Attacking Tick-Borne Diseases

tick carrying disease

Prevention is much more than half the battle

We understand that many people find ticks are…well…gross! But, it is essential to be well informed about them. All the news about Lyme and other tick-borne diseases can make living in the beautiful Hudson Valley seem a little scary. And there is good reason to be careful to make sure that you and your family can enjoy the outdoors while protecting yourself against the dangerous diseases that these tiny little creatures can carry. This article is intended to offer education and information about how to stay healthy and experience outdoor recreation in our beautiful countryside.

What are ticks?

Although most people think of ticks as insects, they are actually small wingless parasites in the arachnid family – the same family as spiders, mites and scorpions. Ticks are external parasites that live by feeding off the blood of mammals (including people), birds and sometimes reptiles and amphibians. The most common ticks in our region are blacklegged (deer) ticks, American dog (wood) ticks and lone star ticks. Being preyed on by a creature that sucks your blood isn’t a nice thought or sensation, but what is worse is that they carry a variety of very unpleasant, and even deadly diseases.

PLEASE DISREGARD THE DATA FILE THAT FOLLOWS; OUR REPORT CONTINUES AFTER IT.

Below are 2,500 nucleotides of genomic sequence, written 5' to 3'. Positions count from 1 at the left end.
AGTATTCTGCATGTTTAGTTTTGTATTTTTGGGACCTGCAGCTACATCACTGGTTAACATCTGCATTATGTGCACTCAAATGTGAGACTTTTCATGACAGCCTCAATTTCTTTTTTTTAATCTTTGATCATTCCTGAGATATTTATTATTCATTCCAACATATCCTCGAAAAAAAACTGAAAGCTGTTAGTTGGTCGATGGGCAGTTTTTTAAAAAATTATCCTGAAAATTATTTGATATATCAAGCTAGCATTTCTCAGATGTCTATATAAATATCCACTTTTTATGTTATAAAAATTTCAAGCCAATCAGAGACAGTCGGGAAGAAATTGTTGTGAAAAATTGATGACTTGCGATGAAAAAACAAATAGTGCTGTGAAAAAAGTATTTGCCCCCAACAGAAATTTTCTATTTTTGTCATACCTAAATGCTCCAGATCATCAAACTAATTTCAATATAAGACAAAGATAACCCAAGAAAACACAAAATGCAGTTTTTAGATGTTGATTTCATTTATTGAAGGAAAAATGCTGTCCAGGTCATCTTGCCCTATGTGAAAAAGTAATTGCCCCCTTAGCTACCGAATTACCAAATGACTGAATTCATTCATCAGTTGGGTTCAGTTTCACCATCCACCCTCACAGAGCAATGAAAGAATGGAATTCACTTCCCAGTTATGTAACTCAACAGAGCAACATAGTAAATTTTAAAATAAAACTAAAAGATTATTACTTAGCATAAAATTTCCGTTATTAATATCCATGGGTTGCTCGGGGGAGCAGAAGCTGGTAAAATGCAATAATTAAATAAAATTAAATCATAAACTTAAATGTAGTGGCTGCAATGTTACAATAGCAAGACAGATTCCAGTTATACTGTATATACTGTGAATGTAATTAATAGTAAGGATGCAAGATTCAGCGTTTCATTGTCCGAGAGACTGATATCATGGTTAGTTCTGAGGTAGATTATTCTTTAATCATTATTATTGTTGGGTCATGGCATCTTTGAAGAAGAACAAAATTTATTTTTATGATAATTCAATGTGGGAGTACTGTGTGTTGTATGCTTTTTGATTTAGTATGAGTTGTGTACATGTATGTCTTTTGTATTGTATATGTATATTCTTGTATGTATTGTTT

various ticks and sizes compared

Source: Center for Disease Control

What diseases do ticks carry?

Ticks transmit diseases into the people or animals they bite including diseases like ehrlichiosis, anaplasmosis and Lyme disease. The Lone Star Tick is also known to cause alpha-gal syndrome where one develops an allergy to a sugar found in red meat and in some medications. The recently identified rare but very serious, Powassan virus causes encephalitis, an infection of the brain.

Know where to expect ticks before you go outdoors

Ticks live in grassy, brushy, or wooded areas, or even on animals. Spending time outside walking your dog, camping, gardening, or hunting could bring you in close contact with ticks. Many people get ticks in their own yard or neighborhood. In short, ticks can be found just about anywhere outside and can come in with family pets.

How do I know a tick is biting me?

Ticks are sneaky. If you have a tick on you, you may feel it crawling around. In which case, strip off and have a good look or ask a family member to look for you. Unfortunately, most often when you are actually being bitten by a tick, you don’t feel anything at all. The tick injects an anesthetic into the skin at its point of entry, which helps it avoid detection so it can continue feeding. Often children or adults with the tick-borne Lyme disease don’t recall having a bug bite of any kind.

What should I do if I find a tick attached to me?

The first thing is not to panic. Proceed slowly and carefully and follow these instructions from the Center for Disease Control:
The key is to remove the tick as soon as possible. There are several tick removal devices on the market, but a plain set of fine-tipped tweezers work very well.

How to remove a tick

how to remove a tick quickly

Source: Center for Disease Control

 

    1. Use fine-tipped tweezers to grasp the tick as close to the skin’s surface as possible.
    2. Pull upward with steady, even pressure. Don’t twist or jerk the tick; this can cause the mouth-parts to break off and remain in the skin. If this happens, remove the mouth-parts with tweezers. If you are unable to remove the mouth easily with clean tweezers, leave it alone and let the skin heal.